Sexes: Feminist Folk and Fairy Tales

A collection that turns the fables—and fits the movement The story of Cinderella, which appeared in 9th century China, has been buffeted for ages by friend and foe alike.

It was stripped of its violence in the 17th century, criticized in the 18th as unfair to stepmothers and sentimentalized by Disney in the 20th. Now Cinderella, and most of the major fairy tales, have attracted a set of critics who deride them as sexist.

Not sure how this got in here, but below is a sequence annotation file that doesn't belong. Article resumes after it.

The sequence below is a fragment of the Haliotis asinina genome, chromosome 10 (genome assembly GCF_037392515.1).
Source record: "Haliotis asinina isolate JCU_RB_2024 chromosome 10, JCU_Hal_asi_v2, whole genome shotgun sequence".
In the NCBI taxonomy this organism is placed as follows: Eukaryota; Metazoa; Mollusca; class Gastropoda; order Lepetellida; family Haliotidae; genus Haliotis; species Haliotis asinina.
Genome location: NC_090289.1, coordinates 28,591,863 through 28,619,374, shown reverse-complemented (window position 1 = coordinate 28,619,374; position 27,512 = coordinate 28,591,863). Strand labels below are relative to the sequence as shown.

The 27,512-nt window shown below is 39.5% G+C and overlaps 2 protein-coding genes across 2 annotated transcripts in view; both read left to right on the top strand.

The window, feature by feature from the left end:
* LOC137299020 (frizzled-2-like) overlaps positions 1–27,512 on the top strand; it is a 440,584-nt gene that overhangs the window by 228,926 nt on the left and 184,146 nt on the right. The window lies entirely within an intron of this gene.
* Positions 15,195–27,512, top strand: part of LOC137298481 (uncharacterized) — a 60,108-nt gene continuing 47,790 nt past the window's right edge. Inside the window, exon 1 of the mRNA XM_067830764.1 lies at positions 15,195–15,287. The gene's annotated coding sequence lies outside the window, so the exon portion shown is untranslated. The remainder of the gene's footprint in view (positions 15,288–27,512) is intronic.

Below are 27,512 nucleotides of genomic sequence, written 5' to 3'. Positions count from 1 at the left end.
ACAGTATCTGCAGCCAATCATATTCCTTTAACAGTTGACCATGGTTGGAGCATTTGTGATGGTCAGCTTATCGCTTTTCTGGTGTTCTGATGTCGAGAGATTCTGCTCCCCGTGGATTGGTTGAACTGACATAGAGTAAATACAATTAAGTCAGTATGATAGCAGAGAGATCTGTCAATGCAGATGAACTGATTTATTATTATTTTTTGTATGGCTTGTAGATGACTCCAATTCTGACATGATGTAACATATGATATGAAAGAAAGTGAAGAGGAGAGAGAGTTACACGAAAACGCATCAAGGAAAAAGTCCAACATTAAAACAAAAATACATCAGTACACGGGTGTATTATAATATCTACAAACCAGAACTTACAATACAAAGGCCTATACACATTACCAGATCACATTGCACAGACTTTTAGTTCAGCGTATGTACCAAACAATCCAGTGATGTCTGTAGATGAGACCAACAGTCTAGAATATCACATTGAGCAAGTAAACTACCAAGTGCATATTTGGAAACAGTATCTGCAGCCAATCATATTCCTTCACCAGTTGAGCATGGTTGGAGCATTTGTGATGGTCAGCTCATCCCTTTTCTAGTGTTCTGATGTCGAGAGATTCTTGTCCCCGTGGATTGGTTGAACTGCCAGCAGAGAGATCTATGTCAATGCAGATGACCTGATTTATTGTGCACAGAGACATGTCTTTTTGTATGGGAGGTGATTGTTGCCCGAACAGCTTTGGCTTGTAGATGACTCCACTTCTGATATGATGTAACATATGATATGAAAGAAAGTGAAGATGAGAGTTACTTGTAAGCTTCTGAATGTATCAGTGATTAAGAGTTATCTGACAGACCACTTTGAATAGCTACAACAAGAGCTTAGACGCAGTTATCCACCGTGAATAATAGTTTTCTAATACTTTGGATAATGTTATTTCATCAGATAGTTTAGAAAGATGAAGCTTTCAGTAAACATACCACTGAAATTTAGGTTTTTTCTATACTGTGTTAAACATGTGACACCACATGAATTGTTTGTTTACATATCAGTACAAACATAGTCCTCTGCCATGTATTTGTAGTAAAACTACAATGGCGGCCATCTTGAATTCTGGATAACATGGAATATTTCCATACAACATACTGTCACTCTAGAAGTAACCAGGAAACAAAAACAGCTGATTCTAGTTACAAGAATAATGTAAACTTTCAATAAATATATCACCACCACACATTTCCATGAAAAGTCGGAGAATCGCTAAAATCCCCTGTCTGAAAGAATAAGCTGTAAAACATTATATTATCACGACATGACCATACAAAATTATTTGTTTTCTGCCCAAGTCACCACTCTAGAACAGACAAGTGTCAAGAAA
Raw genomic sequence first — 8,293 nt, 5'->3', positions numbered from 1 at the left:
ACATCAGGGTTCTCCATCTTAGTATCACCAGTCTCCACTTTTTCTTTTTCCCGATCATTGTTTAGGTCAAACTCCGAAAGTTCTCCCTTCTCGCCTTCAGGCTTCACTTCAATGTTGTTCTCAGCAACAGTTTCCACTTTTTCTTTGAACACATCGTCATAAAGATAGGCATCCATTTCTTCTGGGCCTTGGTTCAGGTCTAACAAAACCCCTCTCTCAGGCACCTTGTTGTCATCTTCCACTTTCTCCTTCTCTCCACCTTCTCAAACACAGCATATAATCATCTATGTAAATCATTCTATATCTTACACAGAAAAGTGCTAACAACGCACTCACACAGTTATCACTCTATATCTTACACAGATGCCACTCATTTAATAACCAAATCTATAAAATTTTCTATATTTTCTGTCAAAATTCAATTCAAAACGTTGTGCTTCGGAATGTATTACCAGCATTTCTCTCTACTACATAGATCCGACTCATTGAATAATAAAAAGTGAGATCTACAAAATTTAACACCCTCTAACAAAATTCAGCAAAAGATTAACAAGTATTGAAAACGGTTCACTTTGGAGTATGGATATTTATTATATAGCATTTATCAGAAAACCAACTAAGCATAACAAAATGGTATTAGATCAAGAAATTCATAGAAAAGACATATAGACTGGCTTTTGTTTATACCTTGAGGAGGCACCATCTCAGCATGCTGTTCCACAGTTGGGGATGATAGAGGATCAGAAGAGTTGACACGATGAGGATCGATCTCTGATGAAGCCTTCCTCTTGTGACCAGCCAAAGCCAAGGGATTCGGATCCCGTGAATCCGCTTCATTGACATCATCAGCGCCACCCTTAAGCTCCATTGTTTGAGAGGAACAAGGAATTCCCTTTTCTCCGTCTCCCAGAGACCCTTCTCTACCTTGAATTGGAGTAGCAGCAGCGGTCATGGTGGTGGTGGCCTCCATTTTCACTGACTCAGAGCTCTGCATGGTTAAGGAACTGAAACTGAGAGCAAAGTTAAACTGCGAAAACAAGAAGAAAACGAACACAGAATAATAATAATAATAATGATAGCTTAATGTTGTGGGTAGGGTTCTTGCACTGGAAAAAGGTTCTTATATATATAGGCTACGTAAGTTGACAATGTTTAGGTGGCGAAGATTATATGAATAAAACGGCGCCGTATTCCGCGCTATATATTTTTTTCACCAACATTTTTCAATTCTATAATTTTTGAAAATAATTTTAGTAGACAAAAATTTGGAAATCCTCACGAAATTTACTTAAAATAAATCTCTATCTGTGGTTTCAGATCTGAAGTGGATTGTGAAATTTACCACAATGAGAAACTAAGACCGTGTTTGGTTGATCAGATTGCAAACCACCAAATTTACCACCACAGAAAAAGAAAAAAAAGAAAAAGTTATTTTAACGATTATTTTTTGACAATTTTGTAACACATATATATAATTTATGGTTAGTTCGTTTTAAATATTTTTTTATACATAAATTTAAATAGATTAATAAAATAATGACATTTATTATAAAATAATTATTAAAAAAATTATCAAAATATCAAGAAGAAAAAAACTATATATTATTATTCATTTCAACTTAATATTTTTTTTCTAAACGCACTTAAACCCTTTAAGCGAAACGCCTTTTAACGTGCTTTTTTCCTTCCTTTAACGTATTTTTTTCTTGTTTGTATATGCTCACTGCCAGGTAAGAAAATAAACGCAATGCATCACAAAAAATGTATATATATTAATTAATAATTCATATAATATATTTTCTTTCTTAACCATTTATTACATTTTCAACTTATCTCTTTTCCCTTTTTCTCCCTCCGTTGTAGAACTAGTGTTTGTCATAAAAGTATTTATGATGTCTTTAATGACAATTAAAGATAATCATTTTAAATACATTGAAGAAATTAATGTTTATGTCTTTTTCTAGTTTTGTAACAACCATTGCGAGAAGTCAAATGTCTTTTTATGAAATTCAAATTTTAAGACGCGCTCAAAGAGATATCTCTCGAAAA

Feminists argue that the clever and strong women in folk and fairy tales are almost always hags, witches or deranged stepmothers. The heroines, says Author Ethel Johnston Phelps, "are...

Want the full story?

Subscribe Now


Learn more about the benefits of being a TIME subscriber

If you are already a subscriber sign up — registration is free!